We want your feedback!
By Gigi Berardi
This Pacific Northwest Ballet principal goes for a run almost every day.
Above: In Kiyon Gaines’ Sum Stravinsky. Photo by Angela Sterling, Courtesy PNB.
As a kid, Pacific Northwest Ballet principal Maria Chapman loved sprinting, but she gave it up for ballet at age 13. She started running again only after joining PNB in 1995, when she began including running drills in her cross-training routine with former Olympian Peter Shmock.
Today, she can’t imagine not running regularly. “I try to run every day, even if it’s just 15 minutes if my schedule is tight,” Chapman says. She typically goes for a run of up to 45 minutes before morning class, taking her dog to a grassy lakefront trail. She mixes up her program to include intervals some days, faster, shorter runs on other days and occasionally slower, longer jogs. “They each offer their own benefits, and I don’t want my body getting used to one thing.” Sometimes she’ll run later, to warm up before evening rehearsals or performances.
Does she worry about repetitive-stress injuries? “I don’t really run enough to cause stress. And stretching my calves, quads, hamstrings and outside leg muscles following each run helps me avoid injury,” says Chapman. “If I were to ever feel that running was too much on my body, I would ramp down. My ballet performances are my ultimate goal, and any cross-training I do has to support that goal.”
“Running wakes me up when I’m tired and picks me up when I’m down.”—Maria Chapman
Even after surgery for a metatarsal dislocation in her mid-foot in 2009, Chapman (with her doctor’s approval) was running within two months—long before returning to ballet class. In fact, she feels that running helped her rehabilitation process. “The single-plane movement made it a good choice, easier to manage compared to ballet with its constant changes of direction,” says Chapman.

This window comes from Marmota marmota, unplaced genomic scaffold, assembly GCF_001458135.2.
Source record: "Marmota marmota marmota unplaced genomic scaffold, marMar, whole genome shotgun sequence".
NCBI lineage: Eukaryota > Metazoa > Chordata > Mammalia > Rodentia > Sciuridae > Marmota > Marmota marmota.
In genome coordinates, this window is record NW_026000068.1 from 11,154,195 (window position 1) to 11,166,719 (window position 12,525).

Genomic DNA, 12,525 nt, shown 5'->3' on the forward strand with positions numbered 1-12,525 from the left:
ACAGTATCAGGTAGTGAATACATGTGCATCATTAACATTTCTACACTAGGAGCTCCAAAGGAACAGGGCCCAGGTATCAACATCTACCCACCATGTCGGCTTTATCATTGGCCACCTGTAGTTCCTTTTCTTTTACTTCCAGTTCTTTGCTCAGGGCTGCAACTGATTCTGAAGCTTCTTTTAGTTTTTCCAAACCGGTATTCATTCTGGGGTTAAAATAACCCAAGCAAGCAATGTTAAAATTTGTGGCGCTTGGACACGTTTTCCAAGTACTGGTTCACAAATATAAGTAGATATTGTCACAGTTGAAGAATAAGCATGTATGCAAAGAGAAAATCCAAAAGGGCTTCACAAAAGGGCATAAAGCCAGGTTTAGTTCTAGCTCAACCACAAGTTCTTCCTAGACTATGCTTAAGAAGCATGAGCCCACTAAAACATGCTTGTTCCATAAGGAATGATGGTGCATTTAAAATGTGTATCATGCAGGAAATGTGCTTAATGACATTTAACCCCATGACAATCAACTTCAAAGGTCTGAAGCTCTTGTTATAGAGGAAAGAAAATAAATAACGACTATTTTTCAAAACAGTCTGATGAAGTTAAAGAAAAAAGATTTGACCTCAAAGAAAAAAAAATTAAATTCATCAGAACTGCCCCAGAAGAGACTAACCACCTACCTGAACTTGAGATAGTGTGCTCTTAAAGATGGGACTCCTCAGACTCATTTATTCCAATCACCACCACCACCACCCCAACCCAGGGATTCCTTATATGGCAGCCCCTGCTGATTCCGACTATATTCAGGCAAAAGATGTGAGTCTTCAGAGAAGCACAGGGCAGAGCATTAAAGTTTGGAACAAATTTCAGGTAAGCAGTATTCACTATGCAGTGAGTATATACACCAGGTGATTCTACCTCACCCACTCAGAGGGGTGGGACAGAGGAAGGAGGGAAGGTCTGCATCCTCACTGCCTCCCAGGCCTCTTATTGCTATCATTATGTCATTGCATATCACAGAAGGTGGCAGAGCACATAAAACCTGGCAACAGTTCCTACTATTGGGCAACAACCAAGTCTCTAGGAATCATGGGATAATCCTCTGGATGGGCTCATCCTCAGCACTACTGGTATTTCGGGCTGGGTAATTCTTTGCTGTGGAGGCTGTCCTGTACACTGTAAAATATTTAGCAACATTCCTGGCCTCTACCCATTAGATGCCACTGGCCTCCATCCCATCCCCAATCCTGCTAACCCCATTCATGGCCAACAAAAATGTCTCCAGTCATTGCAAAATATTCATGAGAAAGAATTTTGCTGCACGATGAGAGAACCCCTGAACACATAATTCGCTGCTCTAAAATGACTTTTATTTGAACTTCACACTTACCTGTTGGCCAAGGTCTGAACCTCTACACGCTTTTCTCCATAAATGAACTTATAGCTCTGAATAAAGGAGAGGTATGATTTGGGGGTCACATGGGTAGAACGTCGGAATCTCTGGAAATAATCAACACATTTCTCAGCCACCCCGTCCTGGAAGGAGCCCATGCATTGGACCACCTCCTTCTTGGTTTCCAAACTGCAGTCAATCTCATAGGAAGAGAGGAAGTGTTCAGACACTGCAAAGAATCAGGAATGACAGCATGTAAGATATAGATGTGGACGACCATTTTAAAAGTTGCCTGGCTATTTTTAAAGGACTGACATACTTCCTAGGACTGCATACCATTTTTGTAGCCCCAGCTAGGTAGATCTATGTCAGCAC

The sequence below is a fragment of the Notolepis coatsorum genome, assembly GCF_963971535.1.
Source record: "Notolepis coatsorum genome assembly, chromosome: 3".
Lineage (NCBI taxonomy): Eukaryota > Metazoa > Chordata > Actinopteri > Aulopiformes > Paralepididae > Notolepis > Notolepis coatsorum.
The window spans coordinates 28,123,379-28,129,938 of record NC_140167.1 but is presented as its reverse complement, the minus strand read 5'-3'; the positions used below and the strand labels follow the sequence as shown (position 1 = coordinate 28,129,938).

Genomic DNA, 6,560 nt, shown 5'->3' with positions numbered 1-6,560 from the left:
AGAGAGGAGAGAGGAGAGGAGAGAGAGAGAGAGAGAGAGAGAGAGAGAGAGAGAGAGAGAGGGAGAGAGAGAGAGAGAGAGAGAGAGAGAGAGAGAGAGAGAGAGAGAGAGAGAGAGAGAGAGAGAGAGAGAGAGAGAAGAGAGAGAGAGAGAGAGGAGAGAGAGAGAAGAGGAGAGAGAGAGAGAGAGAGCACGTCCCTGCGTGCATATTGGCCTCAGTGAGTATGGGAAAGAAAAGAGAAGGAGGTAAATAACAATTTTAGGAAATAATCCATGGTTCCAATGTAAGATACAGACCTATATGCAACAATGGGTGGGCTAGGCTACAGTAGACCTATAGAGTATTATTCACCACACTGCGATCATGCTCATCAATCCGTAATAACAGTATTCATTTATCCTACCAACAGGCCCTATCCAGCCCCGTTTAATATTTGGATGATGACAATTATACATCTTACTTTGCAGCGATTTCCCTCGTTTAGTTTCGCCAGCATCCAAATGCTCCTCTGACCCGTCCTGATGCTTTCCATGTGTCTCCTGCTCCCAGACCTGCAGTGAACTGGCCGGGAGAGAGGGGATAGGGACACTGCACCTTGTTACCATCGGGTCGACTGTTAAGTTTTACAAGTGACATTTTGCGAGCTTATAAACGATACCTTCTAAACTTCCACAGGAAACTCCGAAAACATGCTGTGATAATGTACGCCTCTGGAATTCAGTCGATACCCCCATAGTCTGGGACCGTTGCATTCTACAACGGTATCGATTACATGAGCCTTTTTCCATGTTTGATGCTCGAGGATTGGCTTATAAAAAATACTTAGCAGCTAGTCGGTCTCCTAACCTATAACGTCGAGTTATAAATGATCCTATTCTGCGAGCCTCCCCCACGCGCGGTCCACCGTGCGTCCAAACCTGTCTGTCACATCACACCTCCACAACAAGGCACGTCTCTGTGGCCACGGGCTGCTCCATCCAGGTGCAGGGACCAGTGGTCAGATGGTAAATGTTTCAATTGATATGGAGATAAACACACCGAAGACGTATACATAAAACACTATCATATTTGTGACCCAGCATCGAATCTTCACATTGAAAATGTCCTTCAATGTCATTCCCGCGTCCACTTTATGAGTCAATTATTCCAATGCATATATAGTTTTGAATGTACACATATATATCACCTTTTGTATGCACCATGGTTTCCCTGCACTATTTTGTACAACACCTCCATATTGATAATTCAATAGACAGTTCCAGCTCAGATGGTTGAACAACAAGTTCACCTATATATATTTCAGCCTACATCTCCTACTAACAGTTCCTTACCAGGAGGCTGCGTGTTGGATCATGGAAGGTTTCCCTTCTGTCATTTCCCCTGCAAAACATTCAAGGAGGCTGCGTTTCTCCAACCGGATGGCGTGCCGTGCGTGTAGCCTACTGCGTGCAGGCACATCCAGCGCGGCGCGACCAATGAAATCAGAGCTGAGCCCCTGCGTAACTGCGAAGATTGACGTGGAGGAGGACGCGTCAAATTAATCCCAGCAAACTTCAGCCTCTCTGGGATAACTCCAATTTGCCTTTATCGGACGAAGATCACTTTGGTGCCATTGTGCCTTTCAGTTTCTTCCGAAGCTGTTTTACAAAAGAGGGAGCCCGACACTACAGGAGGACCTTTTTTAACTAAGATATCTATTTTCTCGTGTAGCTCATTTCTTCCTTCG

Today, running helps Chapman’s endurance. “I definitely increase my miles when I am preparing for a demanding role like Myrtha that requires a lot of stamina,” says Chapman. “I generally need at least six weeks of the increased intensity.”
But the benefits go beyond the physical perks. “Running gives me the alertness, mental ability and focus I need for dancing. It wakes me up when I’m tired and picks me up when I’m a little down. I can’t imagine not running—it makes me feel so strong.”
Her Shoes: Brooks PureFlow 3
Chapman finds they help support her high arches and 5' 6" frame. “I like minimal padding so my heel is on the same level as the ball of my foot,”
she says. “It encourages the forward-leaning type of running that I do.” It also helps to keep her from landing too hard on her heels.
Maria’s favorite conditioning exercises for running
• For lower body: Tie a Thera-Band around your calves or ankles and practice squat reps, then squat and walk side to side, paying attention to proper alignment.
• For core and inner thigh: Practice sit-ups, bridges and side planks with a ball, pillow or medium-tension resistance ring between the legs.
• For calves: Relevé on pointe 10 times turned out and 10 times in parallel, then élevé 10 times turned out and 10 times in parallel. Repeat or increase reps as needed.
Above photo: Courtesy Brooks